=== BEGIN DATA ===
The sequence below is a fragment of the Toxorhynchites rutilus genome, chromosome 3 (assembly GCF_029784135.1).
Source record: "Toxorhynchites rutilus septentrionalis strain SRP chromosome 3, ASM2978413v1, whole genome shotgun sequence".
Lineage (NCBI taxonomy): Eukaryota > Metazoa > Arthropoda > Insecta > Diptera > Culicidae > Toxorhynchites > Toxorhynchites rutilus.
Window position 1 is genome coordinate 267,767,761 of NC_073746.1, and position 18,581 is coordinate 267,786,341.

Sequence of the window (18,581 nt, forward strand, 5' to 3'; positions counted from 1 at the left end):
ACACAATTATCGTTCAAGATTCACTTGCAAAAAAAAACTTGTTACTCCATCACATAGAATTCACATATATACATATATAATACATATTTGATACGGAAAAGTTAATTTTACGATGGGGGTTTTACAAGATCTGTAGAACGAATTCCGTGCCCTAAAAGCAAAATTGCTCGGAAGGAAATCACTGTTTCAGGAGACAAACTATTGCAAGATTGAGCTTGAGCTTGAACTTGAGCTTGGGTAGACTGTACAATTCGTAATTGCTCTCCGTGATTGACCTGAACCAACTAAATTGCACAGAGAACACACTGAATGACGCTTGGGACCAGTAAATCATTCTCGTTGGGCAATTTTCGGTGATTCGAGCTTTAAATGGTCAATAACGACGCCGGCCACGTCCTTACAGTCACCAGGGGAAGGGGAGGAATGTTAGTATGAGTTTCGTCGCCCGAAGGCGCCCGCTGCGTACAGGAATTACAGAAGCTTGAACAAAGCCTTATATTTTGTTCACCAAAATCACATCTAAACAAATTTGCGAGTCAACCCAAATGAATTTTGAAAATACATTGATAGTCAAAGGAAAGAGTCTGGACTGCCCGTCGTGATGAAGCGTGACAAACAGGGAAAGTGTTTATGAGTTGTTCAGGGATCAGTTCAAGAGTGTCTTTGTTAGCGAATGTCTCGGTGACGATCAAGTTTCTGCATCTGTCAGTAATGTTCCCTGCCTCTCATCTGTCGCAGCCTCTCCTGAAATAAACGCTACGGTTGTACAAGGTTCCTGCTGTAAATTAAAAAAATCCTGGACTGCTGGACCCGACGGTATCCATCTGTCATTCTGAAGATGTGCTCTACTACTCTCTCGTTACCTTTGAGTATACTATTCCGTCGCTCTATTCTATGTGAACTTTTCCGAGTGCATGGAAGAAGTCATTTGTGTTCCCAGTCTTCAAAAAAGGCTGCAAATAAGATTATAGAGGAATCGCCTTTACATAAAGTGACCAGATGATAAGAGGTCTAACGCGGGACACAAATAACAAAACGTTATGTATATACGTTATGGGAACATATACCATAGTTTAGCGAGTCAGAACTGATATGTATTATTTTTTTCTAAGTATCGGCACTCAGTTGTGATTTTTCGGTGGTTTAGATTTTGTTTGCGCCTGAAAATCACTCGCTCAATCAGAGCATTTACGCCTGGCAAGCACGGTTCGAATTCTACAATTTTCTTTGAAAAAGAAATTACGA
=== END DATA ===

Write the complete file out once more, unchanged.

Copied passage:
The sequence below is a fragment of the Toxorhynchites rutilus genome, chromosome 3 (assembly GCF_029784135.1).
Source record: "Toxorhynchites rutilus septentrionalis strain SRP chromosome 3, ASM2978413v1, whole genome shotgun sequence".
Lineage (NCBI taxonomy): Eukaryota > Metazoa > Arthropoda > Insecta > Diptera > Culicidae > Toxorhynchites > Toxorhynchites rutilus.
Window position 1 is genome coordinate 267,767,761 of NC_073746.1, and position 18,581 is coordinate 267,786,341.

Sequence of the window (18,581 nt, forward strand, 5' to 3'; positions counted from 1 at the left end):
ACACAATTATCGTTCAAGATTCACTTGCAAAAAAAAACTTGTTACTCCATCACATAGAATTCACATATATACATATATAATACATATTTGATACGGAAAAGTTAATTTTACGATGGGGGTTTTACAAGATCTGTAGAACGAATTCCGTGCCCTAAAAGCAAAATTGCTCGGAAGGAAATCACTGTTTCAGGAGACAAACTATTGCAAGATTGAGCTTGAGCTTGAACTTGAGCTTGGGTAGACTGTACAATTCGTAATTGCTCTCCGTGATTGACCTGAACCAACTAAATTGCACAGAGAACACACTGAATGACGCTTGGGACCAGTAAATCATTCTCGTTGGGCAATTTTCGGTGATTCGAGCTTTAAATGGTCAATAACGACGCCGGCCACGTCCTTACAGTCACCAGGGGAAGGGGAGGAATGTTAGTATGAGTTTCGTCGCCCGAAGGCGCCCGCTGCGTACAGGAATTACAGAAGCTTGAACAAAGCCTTATATTTTGTTCACCAAAATCACATCTAAACAAATTTGCGAGTCAACCCAAATGAATTTTGAAAATACATTGATAGTCAAAGGAAAGAGTCTGGACTGCCCGTCGTGATGAAGCGTGACAAACAGGGAAAGTGTTTATGAGTTGTTCAGGGATCAGTTCAAGAGTGTCTTTGTTAGCGAATGTCTCGGTGACGATCAAGTTTCTGCATCTGTCAGTAATGTTCCCTGCCTCTCATCTGTCGCAGCCTCTCCTGAAATAAACGCTACGGTTGTACAAGGTTCCTGCTGTAAATTAAAAAAATCCTGGACTGCTGGACCCGACGGTATCCATCTGTCATTCTGAAGATGTGCTCTACTACTCTCTCGTTACCTTTGAGTATACTATTCCGTCGCTCTATTCTATGTGAACTTTTCCGAGTGCATGGAAGAAGTCATTTGTGTTCCCAGTCTTCAAAAAAGGCTGCAAATAAGATTATAGAGGAATCGCCTTTACATAAAGTGACCAGATGATAAGAGGTCTAACGCGGGACACAAATAACAAAACGTTATGTATATACGTTATGGGAACATATACCATAGTTTAGCGAGTCAGAACTGATATGTATTATTTTTTTCTAAGTATCGGCACTCAGTTGTGATTTTTCGGTGGTTTAGATTTTGTTTGCGCCTGAAAATCACTCGCTCAATCAGAGCATTTACGCCTGGCAAGCACGGTTCGAATTCTACAATTTTCTTTGAAAAAGAAATTACGA